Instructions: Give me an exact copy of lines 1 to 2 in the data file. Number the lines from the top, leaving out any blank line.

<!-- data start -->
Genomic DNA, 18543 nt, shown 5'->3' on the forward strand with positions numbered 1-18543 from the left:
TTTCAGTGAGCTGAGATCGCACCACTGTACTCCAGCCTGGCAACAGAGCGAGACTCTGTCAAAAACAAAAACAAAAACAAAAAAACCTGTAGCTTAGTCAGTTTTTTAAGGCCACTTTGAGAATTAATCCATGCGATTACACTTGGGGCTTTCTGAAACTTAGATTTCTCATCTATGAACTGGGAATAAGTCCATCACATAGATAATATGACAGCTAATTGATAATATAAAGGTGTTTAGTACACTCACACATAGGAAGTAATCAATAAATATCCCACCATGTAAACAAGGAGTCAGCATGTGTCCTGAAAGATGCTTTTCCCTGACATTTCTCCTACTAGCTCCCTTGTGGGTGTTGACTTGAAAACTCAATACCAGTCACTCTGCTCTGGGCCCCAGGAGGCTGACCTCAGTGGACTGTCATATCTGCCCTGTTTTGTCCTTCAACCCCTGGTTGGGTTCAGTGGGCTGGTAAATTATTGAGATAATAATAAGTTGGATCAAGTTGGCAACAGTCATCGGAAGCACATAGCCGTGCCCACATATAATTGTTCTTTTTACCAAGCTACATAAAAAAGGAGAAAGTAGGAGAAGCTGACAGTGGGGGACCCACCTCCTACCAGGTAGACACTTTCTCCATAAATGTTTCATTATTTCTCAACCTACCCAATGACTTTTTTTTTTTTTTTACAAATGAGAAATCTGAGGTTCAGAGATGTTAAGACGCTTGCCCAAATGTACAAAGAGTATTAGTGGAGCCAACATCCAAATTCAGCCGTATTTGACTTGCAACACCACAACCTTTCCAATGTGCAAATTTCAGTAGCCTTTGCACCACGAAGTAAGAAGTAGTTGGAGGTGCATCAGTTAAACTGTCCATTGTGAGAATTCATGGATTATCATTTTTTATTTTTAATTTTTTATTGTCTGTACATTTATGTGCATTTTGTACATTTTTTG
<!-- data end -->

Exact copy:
Genomic DNA, 18543 nt, shown 5'->3' on the forward strand with positions numbered 1-18543 from the left:
TTTCAGTGAGCTGAGATCGCACCACTGTACTCCAGCCTGGCAACAGAGCGAGACTCTGTCAAAAACAAAAACAAAAACAAAAAAACCTGTAGCTTAGTCAGTTTTTTAAGGCCACTTTGAGAATTAATCCATGCGATTACACTTGGGGCTTTCTGAAACTTAGATTTCTCATCTATGAACTGGGAATAAGTCCATCACATAGATAATATGACAGCTAATTGATAATATAAAGGTGTTTAGTACACTCACACATAGGAAGTAATCAATAAATATCCCACCATGTAAACAAGGAGTCAGCATGTGTCCTGAAAGATGCTTTTCCCTGACATTTCTCCTACTAGCTCCCTTGTGGGTGTTGACTTGAAAACTCAATACCAGTCACTCTGCTCTGGGCCCCAGGAGGCTGACCTCAGTGGACTGTCATATCTGCCCTGTTTTGTCCTTCAACCCCTGGTTGGGTTCAGTGGGCTGGTAAATTATTGAGATAATAATAAGTTGGATCAAGTTGGCAACAGTCATCGGAAGCACATAGCCGTGCCCACATATAATTGTTCTTTTTACCAAGCTACATAAAAAAGGAGAAAGTAGGAGAAGCTGACAGTGGGGGACCCACCTCCTACCAGGTAGACACTTTCTCCATAAATGTTTCATTATTTCTCAACCTACCCAATGACTTTTTTTTTTTTTTTACAAATGAGAAATCTGAGGTTCAGAGATGTTAAGACGCTTGCCCAAATGTACAAAGAGTATTAGTGGAGCCAACATCCAAATTCAGCCGTATTTGACTTGCAACACCACAACCTTTCCAATGTGCAAATTTCAGTAGCCTTTGCACCACGAAGTAAGAAGTAGTTGGAGGTGCATCAGTTAAACTGTCCATTGTGAGAATTCATGGATTATCATTTTTTATTTTTAATTTTTTATTGTCTGTACATTTATGTGCATTTTGTACATTTTTTG